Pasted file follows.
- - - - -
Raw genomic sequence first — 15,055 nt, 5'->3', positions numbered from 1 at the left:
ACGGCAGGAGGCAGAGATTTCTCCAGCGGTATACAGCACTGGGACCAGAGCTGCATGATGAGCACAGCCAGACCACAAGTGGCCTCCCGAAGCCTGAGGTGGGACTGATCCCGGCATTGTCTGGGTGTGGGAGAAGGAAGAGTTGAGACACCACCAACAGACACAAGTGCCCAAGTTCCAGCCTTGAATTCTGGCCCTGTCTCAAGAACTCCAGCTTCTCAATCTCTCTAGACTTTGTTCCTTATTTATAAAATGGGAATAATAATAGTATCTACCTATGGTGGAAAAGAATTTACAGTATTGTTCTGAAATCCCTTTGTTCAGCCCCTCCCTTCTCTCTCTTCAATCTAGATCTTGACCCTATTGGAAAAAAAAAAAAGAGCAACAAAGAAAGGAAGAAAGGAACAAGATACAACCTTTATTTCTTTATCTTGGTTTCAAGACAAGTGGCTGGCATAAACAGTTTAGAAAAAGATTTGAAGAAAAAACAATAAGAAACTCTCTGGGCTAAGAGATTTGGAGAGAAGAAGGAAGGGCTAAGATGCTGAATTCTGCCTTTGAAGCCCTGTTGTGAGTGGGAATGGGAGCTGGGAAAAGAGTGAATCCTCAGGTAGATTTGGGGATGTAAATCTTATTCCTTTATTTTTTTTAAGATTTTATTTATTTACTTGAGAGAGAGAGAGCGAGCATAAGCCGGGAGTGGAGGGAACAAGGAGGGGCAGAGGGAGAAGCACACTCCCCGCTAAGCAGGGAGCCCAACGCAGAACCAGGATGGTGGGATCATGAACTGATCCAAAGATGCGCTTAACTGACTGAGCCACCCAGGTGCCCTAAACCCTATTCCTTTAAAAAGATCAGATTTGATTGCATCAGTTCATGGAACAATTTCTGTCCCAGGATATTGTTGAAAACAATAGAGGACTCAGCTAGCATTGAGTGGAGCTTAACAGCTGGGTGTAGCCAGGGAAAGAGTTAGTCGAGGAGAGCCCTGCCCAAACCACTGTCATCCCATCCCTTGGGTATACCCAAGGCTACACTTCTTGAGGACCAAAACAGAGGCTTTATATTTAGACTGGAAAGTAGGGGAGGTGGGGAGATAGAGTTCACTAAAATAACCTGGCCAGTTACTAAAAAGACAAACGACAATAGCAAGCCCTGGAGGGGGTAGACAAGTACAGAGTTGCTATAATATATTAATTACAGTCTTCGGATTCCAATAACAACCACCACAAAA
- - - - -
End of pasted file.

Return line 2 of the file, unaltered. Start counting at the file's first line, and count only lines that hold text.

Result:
ACGGCAGGAGGCAGAGATTTCTCCAGCGGTATACAGCACTGGGACCAGAGCTGCATGATGAGCACAGCCAGACCACAAGTGGCCTCCCGAAGCCTGAGGTGGGACTGATCCCGGCATTGTCTGGGTGTGGGAGAAGGAAGAGTTGAGACACCACCAACAGACACAAGTGCCCAAGTTCCAGCCTTGAATTCTGGCCCTGTCTCAAGAACTCCAGCTTCTCAATCTCTCTAGACTTTGTTCCTTATTTATAAAATGGGAATAATAATAGTATCTACCTATGGTGGAAAAGAATTTACAGTATTGTTCTGAAATCCCTTTGTTCAGCCCCTCCCTTCTCTCTCTTCAATCTAGATCTTGACCCTATTGGAAAAAAAAAAAAGAGCAACAAAGAAAGGAAGAAAGGAACAAGATACAACCTTTATTTCTTTATCTTGGTTTCAAGACAAGTGGCTGGCATAAACAGTTTAGAAAAAGATTTGAAGAAAAAACAATAAGAAACTCTCTGGGCTAAGAGATTTGGAGAGAAGAAGGAAGGGCTAAGATGCTGAATTCTGCCTTTGAAGCCCTGTTGTGAGTGGGAATGGGAGCTGGGAAAAGAGTGAATCCTCAGGTAGATTTGGGGATGTAAATCTTATTCCTTTATTTTTTTTAAGATTTTATTTATTTACTTGAGAGAGAGAGAGCGAGCATAAGCCGGGAGTGGAGGGAACAAGGAGGGGCAGAGGGAGAAGCACACTCCCCGCTAAGCAGGGAGCCCAACGCAGAACCAGGATGGTGGGATCATGAACTGATCCAAAGATGCGCTTAACTGACTGAGCCACCCAGGTGCCCTAAACCCTATTCCTTTAAAAAGATCAGATTTGATTGCATCAGTTCATGGAACAATTTCTGTCCCAGGATATTGTTGAAAACAATAGAGGACTCAGCTAGCATTGAGTGGAGCTTAACAGCTGGGTGTAGCCAGGGAAAGAGTTAGTCGAGGAGAGCCCTGCCCAAACCACTGTCATCCCATCCCTTGGGTATACCCAAGGCTACACTTCTTGAGGACCAAAACAGAGGCTTTATATTTAGACTGGAAAGTAGGGGAGGTGGGGAGATAGAGTTCACTAAAATAACCTGGCCAGTTACTAAAAAGACAAACGACAATAGCAAGCCCTGGAGGGGGTAGACAAGTACAGAGTTGCTATAATATATTAATTACAGTCTTCGGATTCCAATAACAACCACCACAAAA